The less than $250 million plan is accused of failing to employ a prudent and loyal process in evaluating investment and administrative fees.
Tag: retirement plan litigation
The judge determined that the plaintiffs’ allegations sufficiently suggest the prospect that a fiduciary breach occurred, and as a result they have been given leave to amend their complaint.
The case is similar to other cases that have been filed on the federal level challenging a pension’s “church plan” status, but this complaint alleges that the actions taken by the Archdiocese violate New Jersey contract and trust law.
Though the contention in the lawsuit was over Eaton Vance’s use of mostly proprietary funds in its 401(k) plan, the settlement agreement only calls for a $3.45 million payment and no change to the fund menu.
However, in a dissenting opinion, Senior Judge Jane Richards Roth says cases such as this one should be carefully scrutinized in order not to permit implausible allegations to result in a large settlement, under which a substantial portion of the funds are diverted to attorneys’ fees.
A mixed-bag district court ruling in Colorado closely examines the investment policy statements and contracts which governed the relationship between an advisory firm and a retirement plan committee facing an ERISA lawsuit.
The case made it to the Supreme Court, which ruled plans maintained by principal-purpose organizations can qualify as “church plans;” however, it did not rule that the hospital was a principal-purpose organization.
However, the 9th U.S. Circuit Court of Appeals did remand back to a district court the calculation of interest on the $7,367,382.13 in damages awarded.
The complaint suggests defendants “larded the plan with excessively expensive sub-advised accounts” that paid excessive fees to the recordkeeper John Hancock.
Aside from monetary relief, the settlement calls for Vanderbilt to issue a request for proposals (RFP) for a new recordkeeper and stipulates factors to consider when evaluating funds in the 403(b) plan’s investment menu.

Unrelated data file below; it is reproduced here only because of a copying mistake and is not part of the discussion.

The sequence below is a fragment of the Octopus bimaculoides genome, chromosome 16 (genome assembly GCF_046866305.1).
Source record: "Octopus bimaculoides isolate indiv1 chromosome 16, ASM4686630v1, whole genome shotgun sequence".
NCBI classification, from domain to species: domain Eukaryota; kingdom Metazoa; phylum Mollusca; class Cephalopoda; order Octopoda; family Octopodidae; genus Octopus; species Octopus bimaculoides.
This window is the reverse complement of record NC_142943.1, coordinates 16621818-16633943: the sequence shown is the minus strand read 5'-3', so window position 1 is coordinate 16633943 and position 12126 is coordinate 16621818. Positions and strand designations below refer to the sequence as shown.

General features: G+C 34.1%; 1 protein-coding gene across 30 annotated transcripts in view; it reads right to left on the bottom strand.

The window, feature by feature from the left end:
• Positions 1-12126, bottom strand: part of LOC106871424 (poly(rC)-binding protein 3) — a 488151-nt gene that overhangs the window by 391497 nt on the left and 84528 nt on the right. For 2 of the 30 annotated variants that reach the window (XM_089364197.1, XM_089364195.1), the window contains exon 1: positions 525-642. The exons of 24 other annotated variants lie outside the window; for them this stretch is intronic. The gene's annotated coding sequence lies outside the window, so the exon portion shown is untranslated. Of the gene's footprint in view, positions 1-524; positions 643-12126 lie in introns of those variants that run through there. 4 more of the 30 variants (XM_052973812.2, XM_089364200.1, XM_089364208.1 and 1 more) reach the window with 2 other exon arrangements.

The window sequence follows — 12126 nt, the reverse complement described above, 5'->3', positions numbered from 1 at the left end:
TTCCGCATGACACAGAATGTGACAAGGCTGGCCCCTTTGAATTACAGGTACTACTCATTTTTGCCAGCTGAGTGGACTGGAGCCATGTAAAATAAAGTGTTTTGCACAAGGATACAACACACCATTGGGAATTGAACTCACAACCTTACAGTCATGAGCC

The union plan’s board of trustees has agreed to pay $8.75 million and issue a request for proposals for recordkeeping and administrative services.
The court has ruled that the litigation can proceed to trial because SafeWay’s summary dismissal argument that the plaintiffs’ case is premised entirely on hindsight “misses the point.”
Plaintiffs in the case allege that CIGNA is not following new calculations ordered by a federal court to remedy its breach of providing inadequate disclosures to participants about its conversion from a traditional defined benefit plan to a cash balance plan.
The lawsuit, filed on behalf of participants invested in Boeing stock in all of Boeing’s defined contribution plans, alleges the firm breached its fiduciary duty by failing to inform participants of potential market losses due to 737 MAX airplane issues.
In addition to a $23.6 million payment, the settlement agreement includes additional terms relating to a review of investment options in the plan and conducting a request for proposals (RFP) for a new recordkeeper.
Participants in Chevron’s DC plan say the 9th Circuit applied unnecessarily high pleading standards, “precluding petitioners from pursuing claims that have been recognized as sufficiently plead in other circuits.”
The question in the lawsuit, according to a federal judge, is whether the plaintiff has standing to sue, for one, because she signed a settlement agreement with the university, and also, the defendants claim, she has not proved harm in her challenges to investments used in the university's 403(b) plan.
The plan sponsor was previously ordered to make reforms such as using lower-cost share classes and conducting an open recordkeeping RFP; the final settlement includes $55 million in monetary compensation.
The parties anticipate that they will be in a position to submit a formal settlement motion to the court within 45 days.